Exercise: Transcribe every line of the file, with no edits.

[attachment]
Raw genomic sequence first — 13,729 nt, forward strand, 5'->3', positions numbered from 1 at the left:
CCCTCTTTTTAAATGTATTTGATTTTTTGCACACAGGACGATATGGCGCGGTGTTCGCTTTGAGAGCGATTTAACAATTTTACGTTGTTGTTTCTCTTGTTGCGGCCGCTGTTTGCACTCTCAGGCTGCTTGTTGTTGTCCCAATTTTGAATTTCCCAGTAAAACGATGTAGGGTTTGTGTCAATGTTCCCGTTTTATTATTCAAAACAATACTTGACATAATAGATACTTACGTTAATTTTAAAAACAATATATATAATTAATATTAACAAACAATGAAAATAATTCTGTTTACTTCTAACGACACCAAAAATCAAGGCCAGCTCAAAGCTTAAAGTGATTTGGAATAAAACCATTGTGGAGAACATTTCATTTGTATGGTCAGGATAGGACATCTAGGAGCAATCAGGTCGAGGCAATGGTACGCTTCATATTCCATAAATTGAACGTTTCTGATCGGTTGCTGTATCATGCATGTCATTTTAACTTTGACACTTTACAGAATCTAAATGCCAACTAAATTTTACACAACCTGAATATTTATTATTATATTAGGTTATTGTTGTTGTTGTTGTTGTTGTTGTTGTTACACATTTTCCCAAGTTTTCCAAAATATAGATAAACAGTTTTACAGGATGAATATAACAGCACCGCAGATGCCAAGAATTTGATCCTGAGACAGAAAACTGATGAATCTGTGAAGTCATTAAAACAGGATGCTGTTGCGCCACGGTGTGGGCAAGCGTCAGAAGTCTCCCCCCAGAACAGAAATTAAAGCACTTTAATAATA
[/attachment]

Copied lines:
Raw genomic sequence first — 13,729 nt, forward strand, 5'->3', positions numbered from 1 at the left:
CCCTCTTTTTAAATGTATTTGATTTTTTGCACACAGGACGATATGGCGCGGTGTTCGCTTTGAGAGCGATTTAACAATTTTACGTTGTTGTTTCTCTTGTTGCGGCCGCTGTTTGCACTCTCAGGCTGCTTGTTGTTGTCCCAATTTTGAATTTCCCAGTAAAACGATGTAGGGTTTGTGTCAATGTTCCCGTTTTATTATTCAAAACAATACTTGACATAATAGATACTTACGTTAATTTTAAAAACAATATATATAATTAATATTAACAAACAATGAAAATAATTCTGTTTACTTCTAACGACACCAAAAATCAAGGCCAGCTCAAAGCTTAAAGTGATTTGGAATAAAACCATTGTGGAGAACATTTCATTTGTATGGTCAGGATAGGACATCTAGGAGCAATCAGGTCGAGGCAATGGTACGCTTCATATTCCATAAATTGAACGTTTCTGATCGGTTGCTGTATCATGCATGTCATTTTAACTTTGACACTTTACAGAATCTAAATGCCAACTAAATTTTACACAACCTGAATATTTATTATTATATTAGGTTATTGTTGTTGTTGTTGTTGTTGTTGTTGTTACACATTTTCCCAAGTTTTCCAAAATATAGATAAACAGTTTTACAGGATGAATATAACAGCACCGCAGATGCCAAGAATTTGATCCTGAGACAGAAAACTGATGAATCTGTGAAGTCATTAAAACAGGATGCTGTTGCGCCACGGTGTGGGCAAGCGTCAGAAGTCTCCCCCCAGAACAGAAATTAAAGCACTTTAATAATA